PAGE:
With three studio albums, a live album and three EPs to their name (and "broken teeth, broken bones & broken records", according to the blurb), Aussie retro rockers Electric Mary now offer up their fourth full-length platter, 'Mother'. And it's their first since 2011's uninventively titled 'III'. However, with a touring CV that apparently includes support slots for the likes of Whitesnake; Judas Priest; Deep Purple; Kiss; Alice Cooper; Motorhead and Def Leppard, it seems this antipodean crew have kept the Electric Mary name alive and kicking on stages across the world in the meantime.
Just short of 35 minutes, 'Mother' contains a mere eight tracks, although two clock in at the six and a half minute mark; others hover around three minutes in duration; and then a couple in-between. So it seems Electric Mary aren't writing to set paradigms here; rather, tracks are as long as they need to be... and that proves true through the listening experience. It all feels very naturally conceived. Although, while there are no overt compositional paradigms, the songs unashamedly embrace all kinds of stylistic pastiche. There are plenty of classic rock idioms from the 70s/80s to he heard, but there's some hefty weight at the bottom-end, with a hard-hitting resonance that succeeds in channelling a whole ton of groove. It feels like a more resonantly groovy Led Zep, at times.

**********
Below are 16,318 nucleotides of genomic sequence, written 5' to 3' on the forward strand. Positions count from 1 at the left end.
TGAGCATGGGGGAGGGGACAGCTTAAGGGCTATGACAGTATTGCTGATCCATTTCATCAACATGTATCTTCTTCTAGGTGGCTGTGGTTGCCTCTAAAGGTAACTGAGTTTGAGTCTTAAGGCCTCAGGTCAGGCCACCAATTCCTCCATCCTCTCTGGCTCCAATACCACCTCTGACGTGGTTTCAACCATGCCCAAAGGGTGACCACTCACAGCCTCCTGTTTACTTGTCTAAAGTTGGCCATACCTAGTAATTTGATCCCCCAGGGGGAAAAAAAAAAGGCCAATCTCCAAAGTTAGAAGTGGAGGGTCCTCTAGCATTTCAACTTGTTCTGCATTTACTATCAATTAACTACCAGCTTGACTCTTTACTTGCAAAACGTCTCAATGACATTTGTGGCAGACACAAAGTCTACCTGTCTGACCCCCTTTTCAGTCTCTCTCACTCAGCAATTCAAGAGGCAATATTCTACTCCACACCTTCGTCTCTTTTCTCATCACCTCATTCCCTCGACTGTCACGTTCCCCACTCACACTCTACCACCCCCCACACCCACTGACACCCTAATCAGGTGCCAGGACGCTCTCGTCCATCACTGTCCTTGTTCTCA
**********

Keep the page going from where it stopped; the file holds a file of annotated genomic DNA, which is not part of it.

There are some great pacing variations throughout, too, where the band evidently feel as comfortable rocking it out on more up-tempo numbers like 'Hold Onto What You Got', as they do on mid-tempo pieces such as 'Gimme Love' and down-tempo tracks like 'Long Long Day'; the latter being an album highlight, for me. And frontman Rusty Brown's rasped vocals are the perfect match for the music. This man's voice is straight out of the early 70s heyday of classic rock hegemony, and cements the nostalgic, retro underpinnings of this whole outing. Likewise for all the musicians, actually, who axiomatically have both respect and reverence for the music from which they've stylistically leeched. Emphatically so for the guitars of Pete Robinson and Brett Wood - particularly their lead work, which is infused with a whole ton of nicely expressive wah-wah. Talking of which, RIP Jim Dunlop, who sadly passed just yesterday, at the time of writing. Long live the Cry Baby!
All in all, 'Mother' is a fantastic pastiche of classic blues rock of yore, all channelled through an arse-vibrating, groove-heavy resonance that packs a fair old punch. And it's a retro slap around the face I enjoyed greatly!
Review by Mark Holmes
15th February 2019
1) Gimme Love
2) Hold Onto What You Got
3) How Do You Do It
4) Sorry Baby
5) The Way You Make Me Feel
6) It's Alright
7) Long Long Day
COUNTRY OF ORIGIN:
"...a fantastic pastiche of classic blues rock of yore, all channelled through an arse-vibrating, groove-heavy resonance that packs a fair old punch."